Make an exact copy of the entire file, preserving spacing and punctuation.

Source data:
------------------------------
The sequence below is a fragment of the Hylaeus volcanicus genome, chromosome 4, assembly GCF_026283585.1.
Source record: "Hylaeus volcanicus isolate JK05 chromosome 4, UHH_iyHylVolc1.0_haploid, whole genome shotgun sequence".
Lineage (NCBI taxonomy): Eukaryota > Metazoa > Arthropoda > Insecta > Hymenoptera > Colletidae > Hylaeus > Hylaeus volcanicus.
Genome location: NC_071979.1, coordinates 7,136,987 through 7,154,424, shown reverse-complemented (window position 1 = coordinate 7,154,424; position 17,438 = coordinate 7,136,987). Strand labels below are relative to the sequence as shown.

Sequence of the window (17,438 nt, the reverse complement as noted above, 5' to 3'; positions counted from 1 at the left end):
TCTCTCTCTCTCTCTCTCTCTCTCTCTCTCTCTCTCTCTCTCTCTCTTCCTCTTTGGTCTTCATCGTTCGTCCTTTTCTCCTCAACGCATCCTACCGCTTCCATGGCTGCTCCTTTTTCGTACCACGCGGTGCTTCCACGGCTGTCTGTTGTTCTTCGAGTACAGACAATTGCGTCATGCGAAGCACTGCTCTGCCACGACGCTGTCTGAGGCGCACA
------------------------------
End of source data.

The sequence below is a fragment of the Hylaeus volcanicus genome, chromosome 4, assembly GCF_026283585.1.
Source record: "Hylaeus volcanicus isolate JK05 chromosome 4, UHH_iyHylVolc1.0_haploid, whole genome shotgun sequence".
Lineage (NCBI taxonomy): Eukaryota > Metazoa > Arthropoda > Insecta > Hymenoptera > Colletidae > Hylaeus > Hylaeus volcanicus.
Genome location: NC_071979.1, coordinates 7,136,987 through 7,154,424, shown reverse-complemented (window position 1 = coordinate 7,154,424; position 17,438 = coordinate 7,136,987). Strand labels below are relative to the sequence as shown.

Sequence of the window (17,438 nt, the reverse complement as noted above, 5' to 3'; positions counted from 1 at the left end):
TCTCTCTCTCTCTCTCTCTCTCTCTCTCTCTCTCTCTCTCTCTCTCTTCCTCTTTGGTCTTCATCGTTCGTCCTTTTCTCCTCAACGCATCCTACCGCTTCCATGGCTGCTCCTTTTTCGTACCACGCGGTGCTTCCACGGCTGTCTGTTGTTCTTCGAGTACAGACAATTGCGTCATGCGAAGCACTGCTCTGCCACGACGCTGTCTGAGGCGCACA